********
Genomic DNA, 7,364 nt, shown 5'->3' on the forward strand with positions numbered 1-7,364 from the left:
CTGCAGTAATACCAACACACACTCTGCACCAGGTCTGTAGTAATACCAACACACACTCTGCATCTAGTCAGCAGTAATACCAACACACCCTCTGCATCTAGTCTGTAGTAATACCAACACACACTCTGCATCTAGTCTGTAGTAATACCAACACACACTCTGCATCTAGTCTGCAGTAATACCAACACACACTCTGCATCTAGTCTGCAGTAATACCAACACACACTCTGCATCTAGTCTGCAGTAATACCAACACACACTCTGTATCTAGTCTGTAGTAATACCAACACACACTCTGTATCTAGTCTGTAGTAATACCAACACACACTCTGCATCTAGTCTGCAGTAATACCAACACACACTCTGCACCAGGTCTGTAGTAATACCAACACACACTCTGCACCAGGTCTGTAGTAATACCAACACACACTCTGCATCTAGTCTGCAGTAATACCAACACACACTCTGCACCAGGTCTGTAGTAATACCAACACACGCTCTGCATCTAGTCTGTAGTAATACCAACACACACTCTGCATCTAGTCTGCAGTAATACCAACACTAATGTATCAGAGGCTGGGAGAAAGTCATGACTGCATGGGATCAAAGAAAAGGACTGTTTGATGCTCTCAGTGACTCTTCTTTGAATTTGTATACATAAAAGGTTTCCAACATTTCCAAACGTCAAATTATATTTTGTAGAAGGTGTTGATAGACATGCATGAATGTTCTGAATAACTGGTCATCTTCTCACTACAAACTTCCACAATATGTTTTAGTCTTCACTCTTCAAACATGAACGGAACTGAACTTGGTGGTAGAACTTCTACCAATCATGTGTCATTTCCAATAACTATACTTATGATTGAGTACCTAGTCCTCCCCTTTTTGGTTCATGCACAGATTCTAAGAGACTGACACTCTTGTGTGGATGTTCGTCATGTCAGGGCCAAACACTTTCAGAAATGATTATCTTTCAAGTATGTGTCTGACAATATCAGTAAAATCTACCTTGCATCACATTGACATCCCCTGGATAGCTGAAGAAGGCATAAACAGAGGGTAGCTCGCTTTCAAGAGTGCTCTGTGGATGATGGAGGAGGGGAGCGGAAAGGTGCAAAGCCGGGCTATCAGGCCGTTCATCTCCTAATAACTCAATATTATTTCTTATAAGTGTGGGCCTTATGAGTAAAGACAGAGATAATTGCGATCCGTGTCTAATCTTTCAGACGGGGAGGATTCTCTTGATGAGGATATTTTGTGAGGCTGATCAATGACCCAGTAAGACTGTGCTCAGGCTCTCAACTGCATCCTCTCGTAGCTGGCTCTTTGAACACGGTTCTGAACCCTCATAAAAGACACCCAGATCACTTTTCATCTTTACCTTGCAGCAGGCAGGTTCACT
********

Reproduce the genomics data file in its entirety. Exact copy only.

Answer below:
Genomic DNA, 7,364 nt, shown 5'->3' on the forward strand with positions numbered 1-7,364 from the left:
CTGCAGTAATACCAACACACACTCTGCACCAGGTCTGTAGTAATACCAACACACACTCTGCATCTAGTCAGCAGTAATACCAACACACCCTCTGCATCTAGTCTGTAGTAATACCAACACACACTCTGCATCTAGTCTGTAGTAATACCAACACACACTCTGCATCTAGTCTGCAGTAATACCAACACACACTCTGCATCTAGTCTGCAGTAATACCAACACACACTCTGCATCTAGTCTGCAGTAATACCAACACACACTCTGTATCTAGTCTGTAGTAATACCAACACACACTCTGTATCTAGTCTGTAGTAATACCAACACACACTCTGCATCTAGTCTGCAGTAATACCAACACACACTCTGCACCAGGTCTGTAGTAATACCAACACACACTCTGCACCAGGTCTGTAGTAATACCAACACACACTCTGCATCTAGTCTGCAGTAATACCAACACACACTCTGCACCAGGTCTGTAGTAATACCAACACACGCTCTGCATCTAGTCTGTAGTAATACCAACACACACTCTGCATCTAGTCTGCAGTAATACCAACACTAATGTATCAGAGGCTGGGAGAAAGTCATGACTGCATGGGATCAAAGAAAAGGACTGTTTGATGCTCTCAGTGACTCTTCTTTGAATTTGTATACATAAAAGGTTTCCAACATTTCCAAACGTCAAATTATATTTTGTAGAAGGTGTTGATAGACATGCATGAATGTTCTGAATAACTGGTCATCTTCTCACTACAAACTTCCACAATATGTTTTAGTCTTCACTCTTCAAACATGAACGGAACTGAACTTGGTGGTAGAACTTCTACCAATCATGTGTCATTTCCAATAACTATACTTATGATTGAGTACCTAGTCCTCCCCTTTTTGGTTCATGCACAGATTCTAAGAGACTGACACTCTTGTGTGGATGTTCGTCATGTCAGGGCCAAACACTTTCAGAAATGATTATCTTTCAAGTATGTGTCTGACAATATCAGTAAAATCTACCTTGCATCACATTGACATCCCCTGGATAGCTGAAGAAGGCATAAACAGAGGGTAGCTCGCTTTCAAGAGTGCTCTGTGGATGATGGAGGAGGGGAGCGGAAAGGTGCAAAGCCGGGCTATCAGGCCGTTCATCTCCTAATAACTCAATATTATTTCTTATAAGTGTGGGCCTTATGAGTAAAGACAGAGATAATTGCGATCCGTGTCTAATCTTTCAGACGGGGAGGATTCTCTTGATGAGGATATTTTGTGAGGCTGATCAATGACCCAGTAAGACTGTGCTCAGGCTCTCAACTGCATCCTCTCGTAGCTGGCTCTTTGAACACGGTTCTGAACCCTCATAAAAGACACCCAGATCACTTTTCATCTTTACCTTGCAGCAGGCAGGTTCACT